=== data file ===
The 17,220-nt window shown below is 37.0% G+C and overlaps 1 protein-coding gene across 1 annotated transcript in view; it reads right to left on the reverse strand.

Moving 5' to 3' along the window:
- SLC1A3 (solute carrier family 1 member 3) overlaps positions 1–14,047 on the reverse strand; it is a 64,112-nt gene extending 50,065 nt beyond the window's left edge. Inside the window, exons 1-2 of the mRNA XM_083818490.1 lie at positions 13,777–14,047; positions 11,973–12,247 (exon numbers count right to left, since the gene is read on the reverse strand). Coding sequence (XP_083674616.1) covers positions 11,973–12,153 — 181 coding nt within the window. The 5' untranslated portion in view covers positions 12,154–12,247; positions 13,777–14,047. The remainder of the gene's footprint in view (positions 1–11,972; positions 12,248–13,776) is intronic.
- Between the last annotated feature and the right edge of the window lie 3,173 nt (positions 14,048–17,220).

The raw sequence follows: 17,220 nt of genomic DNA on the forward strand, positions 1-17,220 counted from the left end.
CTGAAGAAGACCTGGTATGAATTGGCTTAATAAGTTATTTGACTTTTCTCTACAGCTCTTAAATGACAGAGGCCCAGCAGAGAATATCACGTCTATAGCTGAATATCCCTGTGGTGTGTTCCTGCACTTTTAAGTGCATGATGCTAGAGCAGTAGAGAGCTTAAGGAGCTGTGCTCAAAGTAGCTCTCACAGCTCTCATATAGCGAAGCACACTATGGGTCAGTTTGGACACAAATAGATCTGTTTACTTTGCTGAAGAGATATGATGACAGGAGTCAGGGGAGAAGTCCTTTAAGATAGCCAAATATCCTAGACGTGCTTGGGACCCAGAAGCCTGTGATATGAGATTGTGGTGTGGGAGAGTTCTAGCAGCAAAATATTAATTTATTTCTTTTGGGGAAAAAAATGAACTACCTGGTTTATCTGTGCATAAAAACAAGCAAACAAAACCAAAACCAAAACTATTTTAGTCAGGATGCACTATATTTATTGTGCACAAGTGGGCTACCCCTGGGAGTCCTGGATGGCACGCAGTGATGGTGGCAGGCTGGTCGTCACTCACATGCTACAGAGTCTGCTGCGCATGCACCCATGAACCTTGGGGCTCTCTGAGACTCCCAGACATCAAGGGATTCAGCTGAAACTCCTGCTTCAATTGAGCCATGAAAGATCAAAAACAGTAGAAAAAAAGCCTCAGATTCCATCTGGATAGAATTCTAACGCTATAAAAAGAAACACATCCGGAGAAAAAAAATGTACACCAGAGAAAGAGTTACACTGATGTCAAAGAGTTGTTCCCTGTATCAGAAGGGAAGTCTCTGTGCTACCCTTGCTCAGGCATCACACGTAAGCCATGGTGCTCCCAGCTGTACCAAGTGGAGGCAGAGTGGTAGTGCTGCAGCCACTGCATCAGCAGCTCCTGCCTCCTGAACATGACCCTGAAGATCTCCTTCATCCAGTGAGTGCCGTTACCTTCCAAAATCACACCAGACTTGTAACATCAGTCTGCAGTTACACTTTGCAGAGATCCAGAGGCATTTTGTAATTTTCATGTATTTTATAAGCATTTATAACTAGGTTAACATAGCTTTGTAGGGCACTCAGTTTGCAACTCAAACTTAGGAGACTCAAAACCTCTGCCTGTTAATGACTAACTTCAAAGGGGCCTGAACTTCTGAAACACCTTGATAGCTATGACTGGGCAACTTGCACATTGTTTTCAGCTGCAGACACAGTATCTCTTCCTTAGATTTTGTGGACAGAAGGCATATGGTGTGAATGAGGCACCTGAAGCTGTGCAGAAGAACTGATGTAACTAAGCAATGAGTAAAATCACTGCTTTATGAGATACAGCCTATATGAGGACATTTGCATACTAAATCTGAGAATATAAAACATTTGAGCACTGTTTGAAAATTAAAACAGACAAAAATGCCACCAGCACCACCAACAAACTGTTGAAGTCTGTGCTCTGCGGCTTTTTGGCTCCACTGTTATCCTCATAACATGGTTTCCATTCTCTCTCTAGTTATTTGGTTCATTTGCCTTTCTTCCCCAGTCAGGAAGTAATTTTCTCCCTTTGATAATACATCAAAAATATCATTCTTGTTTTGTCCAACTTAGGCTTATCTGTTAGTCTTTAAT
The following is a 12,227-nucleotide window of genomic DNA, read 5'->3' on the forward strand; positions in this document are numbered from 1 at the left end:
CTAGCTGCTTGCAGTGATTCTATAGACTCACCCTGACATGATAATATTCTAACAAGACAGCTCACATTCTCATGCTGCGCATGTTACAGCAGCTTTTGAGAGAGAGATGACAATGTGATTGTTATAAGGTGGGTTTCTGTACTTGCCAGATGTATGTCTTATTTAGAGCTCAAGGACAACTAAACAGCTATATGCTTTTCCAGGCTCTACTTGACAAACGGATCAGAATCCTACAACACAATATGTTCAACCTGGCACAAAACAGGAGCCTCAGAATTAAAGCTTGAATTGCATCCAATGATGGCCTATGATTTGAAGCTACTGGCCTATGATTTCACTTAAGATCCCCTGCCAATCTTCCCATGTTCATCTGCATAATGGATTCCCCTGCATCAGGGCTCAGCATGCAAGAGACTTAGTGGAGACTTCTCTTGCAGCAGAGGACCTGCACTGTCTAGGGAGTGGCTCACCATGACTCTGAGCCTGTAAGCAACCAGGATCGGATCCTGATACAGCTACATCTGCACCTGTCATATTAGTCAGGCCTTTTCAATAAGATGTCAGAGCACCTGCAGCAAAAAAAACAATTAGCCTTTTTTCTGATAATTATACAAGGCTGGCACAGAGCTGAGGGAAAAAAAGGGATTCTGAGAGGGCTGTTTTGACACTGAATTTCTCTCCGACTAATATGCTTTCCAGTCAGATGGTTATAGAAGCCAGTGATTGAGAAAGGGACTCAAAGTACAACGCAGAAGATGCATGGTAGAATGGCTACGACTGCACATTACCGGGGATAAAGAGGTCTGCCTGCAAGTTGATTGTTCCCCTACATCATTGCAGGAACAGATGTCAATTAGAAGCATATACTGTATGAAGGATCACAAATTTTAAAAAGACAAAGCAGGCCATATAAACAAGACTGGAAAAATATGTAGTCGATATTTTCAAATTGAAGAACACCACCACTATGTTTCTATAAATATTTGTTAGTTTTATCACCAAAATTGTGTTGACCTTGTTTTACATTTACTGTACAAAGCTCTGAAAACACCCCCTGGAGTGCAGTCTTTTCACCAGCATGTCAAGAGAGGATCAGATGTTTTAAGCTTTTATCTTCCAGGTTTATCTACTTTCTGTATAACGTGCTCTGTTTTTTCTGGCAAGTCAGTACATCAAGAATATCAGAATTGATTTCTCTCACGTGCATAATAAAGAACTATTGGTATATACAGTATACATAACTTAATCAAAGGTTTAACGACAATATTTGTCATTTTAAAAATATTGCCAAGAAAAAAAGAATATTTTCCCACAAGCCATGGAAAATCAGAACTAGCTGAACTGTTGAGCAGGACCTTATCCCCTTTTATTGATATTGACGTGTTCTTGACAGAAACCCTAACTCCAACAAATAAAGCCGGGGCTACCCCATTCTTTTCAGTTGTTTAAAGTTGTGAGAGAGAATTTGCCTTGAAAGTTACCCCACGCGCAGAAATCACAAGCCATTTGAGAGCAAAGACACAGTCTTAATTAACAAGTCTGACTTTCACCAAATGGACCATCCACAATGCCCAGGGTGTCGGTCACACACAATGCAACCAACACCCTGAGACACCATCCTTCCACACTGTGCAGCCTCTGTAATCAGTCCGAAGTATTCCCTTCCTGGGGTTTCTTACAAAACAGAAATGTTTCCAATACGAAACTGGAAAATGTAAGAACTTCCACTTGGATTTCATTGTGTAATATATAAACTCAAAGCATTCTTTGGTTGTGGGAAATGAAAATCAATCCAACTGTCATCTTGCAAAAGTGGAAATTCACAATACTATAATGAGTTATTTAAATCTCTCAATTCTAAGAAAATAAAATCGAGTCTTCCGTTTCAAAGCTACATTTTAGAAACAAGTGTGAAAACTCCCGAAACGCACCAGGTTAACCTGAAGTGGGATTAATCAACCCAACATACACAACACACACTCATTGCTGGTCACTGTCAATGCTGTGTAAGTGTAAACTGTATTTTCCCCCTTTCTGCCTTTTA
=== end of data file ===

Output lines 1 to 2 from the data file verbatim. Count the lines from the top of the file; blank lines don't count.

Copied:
The 17,220-nt window shown below is 37.0% G+C and overlaps 1 protein-coding gene across 1 annotated transcript in view; it reads right to left on the reverse strand.

Moving 5' to 3' along the window: